Type sudo cfdisk /dev/DEVICENAME substituting DEVICENAME with the name reported in the Disks utility. You’ll need to be very careful and make sure you have the exact device name that you were working on in the aforementioned utility. After entering your Super User password, you’ll be presented with a screen telling you that you have a Free space partition across the entire drive, but if there’s recoverable data then the box at the bottom of this screen will announce something like “Filesystem: vfat” or another name. Highlight the [NEW] command and press enter.


Press enter when asked for Partition Size, enter again when asked [primary] [extended] and then highlight [Write] press enter, type yes and press enter. Highlight quit and then press enter. If you don’t see a message that reads something like “Syncing disks” then type sync at the prompt and press enter before you click back on the Disks utility. Highlight the drive in question then press the triangle-shaped mount button.


Navigate to the drive in your file manager, which is usually launched from the root menu or by holding down the Windows key and pushing E, then copy all of the data off of it possible to your hard drive or another safe drive. You should treat this file system as damaged; after getting whatever you can off of it follow Method 1 to create a fresh file system on it before you use it again.


Method 3: Partitioning Walls Around a Frankenflash Drive

In a minority of cases, though this is somewhat common among those who buy Flash drives online you may receive a drive that’s of a size that’s not accurate. Unscrupulous sellers hack a drive to show more capacity than a drive really has, which means if you write more data to it then is really there you’ll corrupt it. If you have a drive you suspect of having developed this issue, then open a terminal by holding down CTRL, ALT and T. Type cd ~/Documents to get to your documents folder and then type mkdir Test, press enter and then type cd Test and press enter again.

Create a junk file by typing fallocate -l 0.5G test.img and press enter. Open your file manager by holding the Windows key and push E. Type md5sum test.img and make sure you note the number.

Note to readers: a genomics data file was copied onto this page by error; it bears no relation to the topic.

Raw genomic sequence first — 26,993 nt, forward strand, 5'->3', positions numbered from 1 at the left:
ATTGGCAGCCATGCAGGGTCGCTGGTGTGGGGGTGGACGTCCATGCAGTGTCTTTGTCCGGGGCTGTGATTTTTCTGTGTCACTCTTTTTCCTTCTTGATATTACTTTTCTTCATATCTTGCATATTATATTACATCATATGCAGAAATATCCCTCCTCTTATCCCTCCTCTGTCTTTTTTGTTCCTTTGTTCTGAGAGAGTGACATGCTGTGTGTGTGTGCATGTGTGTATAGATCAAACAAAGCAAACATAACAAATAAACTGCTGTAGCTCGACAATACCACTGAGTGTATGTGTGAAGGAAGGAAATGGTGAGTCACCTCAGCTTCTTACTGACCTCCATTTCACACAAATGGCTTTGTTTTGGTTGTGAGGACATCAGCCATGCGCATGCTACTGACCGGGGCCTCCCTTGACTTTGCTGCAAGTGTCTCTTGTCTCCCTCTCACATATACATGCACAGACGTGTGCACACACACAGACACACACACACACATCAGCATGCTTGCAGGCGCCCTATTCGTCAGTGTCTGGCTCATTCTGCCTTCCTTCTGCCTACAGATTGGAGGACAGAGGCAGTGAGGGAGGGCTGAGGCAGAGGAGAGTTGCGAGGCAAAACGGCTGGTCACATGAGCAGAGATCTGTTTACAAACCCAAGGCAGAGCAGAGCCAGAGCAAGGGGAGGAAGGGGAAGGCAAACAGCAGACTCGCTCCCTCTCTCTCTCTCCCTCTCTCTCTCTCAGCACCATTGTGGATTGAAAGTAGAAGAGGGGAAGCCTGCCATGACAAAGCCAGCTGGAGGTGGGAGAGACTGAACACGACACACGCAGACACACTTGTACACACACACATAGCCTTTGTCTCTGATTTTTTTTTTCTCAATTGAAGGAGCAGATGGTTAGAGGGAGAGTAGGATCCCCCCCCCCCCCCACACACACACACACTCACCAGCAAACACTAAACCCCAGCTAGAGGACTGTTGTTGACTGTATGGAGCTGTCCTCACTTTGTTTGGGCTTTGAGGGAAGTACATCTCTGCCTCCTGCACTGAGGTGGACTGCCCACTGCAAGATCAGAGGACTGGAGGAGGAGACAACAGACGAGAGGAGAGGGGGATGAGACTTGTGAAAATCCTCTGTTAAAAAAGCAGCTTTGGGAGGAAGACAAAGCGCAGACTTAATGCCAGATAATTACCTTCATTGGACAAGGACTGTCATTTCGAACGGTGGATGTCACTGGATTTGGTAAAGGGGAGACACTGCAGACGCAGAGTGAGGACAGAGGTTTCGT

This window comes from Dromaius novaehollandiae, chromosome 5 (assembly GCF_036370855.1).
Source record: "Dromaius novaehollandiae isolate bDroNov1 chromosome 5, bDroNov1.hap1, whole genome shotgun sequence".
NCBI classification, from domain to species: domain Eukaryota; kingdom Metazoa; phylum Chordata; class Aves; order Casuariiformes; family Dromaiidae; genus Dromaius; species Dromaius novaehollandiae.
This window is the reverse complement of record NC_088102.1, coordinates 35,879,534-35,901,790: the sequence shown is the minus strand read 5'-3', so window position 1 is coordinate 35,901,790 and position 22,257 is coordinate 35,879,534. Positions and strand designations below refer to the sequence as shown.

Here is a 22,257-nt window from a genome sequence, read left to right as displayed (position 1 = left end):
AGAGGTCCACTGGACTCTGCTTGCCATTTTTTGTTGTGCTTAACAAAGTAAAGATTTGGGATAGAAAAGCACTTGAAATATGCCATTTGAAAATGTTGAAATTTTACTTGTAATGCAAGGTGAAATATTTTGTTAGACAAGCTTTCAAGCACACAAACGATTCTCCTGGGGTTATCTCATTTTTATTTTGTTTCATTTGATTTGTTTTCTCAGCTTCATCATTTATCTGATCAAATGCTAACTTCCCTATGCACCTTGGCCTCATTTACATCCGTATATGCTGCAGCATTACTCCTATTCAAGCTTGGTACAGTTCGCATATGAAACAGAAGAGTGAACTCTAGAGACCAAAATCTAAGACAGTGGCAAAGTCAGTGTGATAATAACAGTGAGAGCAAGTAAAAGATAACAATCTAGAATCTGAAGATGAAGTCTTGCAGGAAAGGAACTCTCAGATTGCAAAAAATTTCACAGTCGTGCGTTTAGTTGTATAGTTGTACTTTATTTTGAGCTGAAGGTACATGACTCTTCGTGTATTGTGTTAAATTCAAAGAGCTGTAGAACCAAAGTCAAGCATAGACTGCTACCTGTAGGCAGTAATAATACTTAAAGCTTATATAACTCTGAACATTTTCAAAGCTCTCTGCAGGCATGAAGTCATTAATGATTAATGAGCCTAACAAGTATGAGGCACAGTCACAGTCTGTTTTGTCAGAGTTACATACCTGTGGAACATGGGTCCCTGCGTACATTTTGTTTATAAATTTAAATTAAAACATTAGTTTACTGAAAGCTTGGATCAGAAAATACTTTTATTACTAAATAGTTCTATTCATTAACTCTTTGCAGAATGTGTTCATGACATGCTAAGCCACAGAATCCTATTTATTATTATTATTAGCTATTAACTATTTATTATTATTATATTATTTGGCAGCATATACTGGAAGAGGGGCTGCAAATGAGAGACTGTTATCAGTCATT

Click on Documents and then double click on Test, highlight test.img and press CTRL and X. Navigate to the drive you’re testing in the left panel and then click on an empty space to paste it. Head back to the terminal window and use the cd command to navigate to where your test drive is, then type md5sum test.img and compare the result to the one before. If the numbers match, then you’ll need to type cd ~/Documents/Test to get back to where you were, type fallocate -l 0.5G test1.img and then repeat the steps. Keep going until the md5sum numbers no longer match.

Once you get to this point you’ll know the actual drive capacity. Say you had four of these files match numbers but not a fifth. Since they’re each one half Gig in measure, that would mean you really have a 2GB drive no matter what the label on it reads. Start the Disks utility from the Accessories or Preferences menu then stop the disk in question with the square-shaped icon.


Press the hyphen-shaped delete button and then click on delete. Click on the plus-shaped create partition button and then select the box that reads MB and change it to GB. Highlight the numbers next to it and change them to read less than the amount you found before. For example, if it’s a 2GB drive as we had in our example, it’s best to try 1.7GB. Then click on create and don’t create any further partitions. Your drive will be at least locked down to a certain size, but in this situation it still should not be used for critical information.


Kevin Arrows
Kevin is a dynamic and self-motivated information technology professional, with a Thorough knowledge of all facets pertaining to network infrastructure design, implementation and administration. Superior record of delivering simultaneous large-scale mission critical projects on time and under budget.

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How to Partition NAND Memory in Linux